On the Israeli-Palestinian conflict, Obama said “the time is ripe” for the international community to “get behind” the ongoing US-brokered negotiations between the two sides.

Obama was to meet with Palestinian Authority President Mahmoud Abbas at the UN Tuesday, and Israeli Prime Minister Benjamin Netanyahu is scheduled to visit the White House on Monday before he travels to address the General Assembly next week.

In his speech, Obama acknowledged the often uneasy relationship the US has had with the world community, in particular in the last decade of US warfare in Afghanistan and Iraq. He recognized the tensions that result from drone attacks – attacks he insisted are strictly limited to cases of US national security threats and when other means are not possible.

He also included a paragraph on the international uproar over revelations of US spying on its allies and friends – an issue that dominated the forceful speech of Brazilian President Dilma Rousseff, who preceded Obama to the General Assembly dais. Saying the US is working to “review the way we gather intelligence,” Obama said he is committed to finding a means of balancing security needs with legitimate privacy concerns.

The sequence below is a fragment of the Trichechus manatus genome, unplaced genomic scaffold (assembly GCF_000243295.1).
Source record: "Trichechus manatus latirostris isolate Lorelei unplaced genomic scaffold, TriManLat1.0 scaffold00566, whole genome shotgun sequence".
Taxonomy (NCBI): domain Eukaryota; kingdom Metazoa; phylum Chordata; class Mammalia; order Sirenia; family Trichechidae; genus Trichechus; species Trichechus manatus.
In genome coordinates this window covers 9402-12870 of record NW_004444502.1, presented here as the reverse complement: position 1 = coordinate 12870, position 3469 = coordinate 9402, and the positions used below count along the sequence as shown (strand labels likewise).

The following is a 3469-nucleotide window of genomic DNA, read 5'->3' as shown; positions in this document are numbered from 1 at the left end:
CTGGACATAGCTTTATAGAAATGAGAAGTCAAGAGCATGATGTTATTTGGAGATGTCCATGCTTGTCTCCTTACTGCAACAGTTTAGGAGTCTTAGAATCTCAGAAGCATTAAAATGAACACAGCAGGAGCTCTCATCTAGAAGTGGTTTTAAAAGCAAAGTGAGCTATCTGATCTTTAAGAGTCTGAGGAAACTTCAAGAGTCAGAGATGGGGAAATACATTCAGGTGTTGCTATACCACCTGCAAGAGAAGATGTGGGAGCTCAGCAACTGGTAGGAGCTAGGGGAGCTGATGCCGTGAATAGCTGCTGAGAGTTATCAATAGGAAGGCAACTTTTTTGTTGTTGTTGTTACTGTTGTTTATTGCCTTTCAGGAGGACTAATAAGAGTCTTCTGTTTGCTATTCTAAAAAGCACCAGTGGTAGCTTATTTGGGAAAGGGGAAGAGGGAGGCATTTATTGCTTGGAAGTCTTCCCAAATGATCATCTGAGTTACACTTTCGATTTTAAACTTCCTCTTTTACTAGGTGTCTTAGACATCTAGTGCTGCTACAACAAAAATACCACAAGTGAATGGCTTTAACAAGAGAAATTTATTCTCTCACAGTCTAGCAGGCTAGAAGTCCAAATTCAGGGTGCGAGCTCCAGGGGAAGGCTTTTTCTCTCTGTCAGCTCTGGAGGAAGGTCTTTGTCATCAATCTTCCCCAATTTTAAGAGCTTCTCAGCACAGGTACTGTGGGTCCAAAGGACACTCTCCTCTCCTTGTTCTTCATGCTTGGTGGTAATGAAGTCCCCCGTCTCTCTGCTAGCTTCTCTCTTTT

Such issues have tarnished America’s image and encouraged a sentiment that America’s footprint in the world is too heavy, Obama said. But he also invited the global community to consider the ramifications of a world with no America willing to play a leadership role.

“The danger for the world is not an America that is too engaged,” he said. Rather, the real danger would come from an America that, after a decade of war and heavy commitment abroad, decided it was time to turn inward.

In that case, he said, America might “disengage – creating a vacuum of leadership that no other nation is ready to fill.”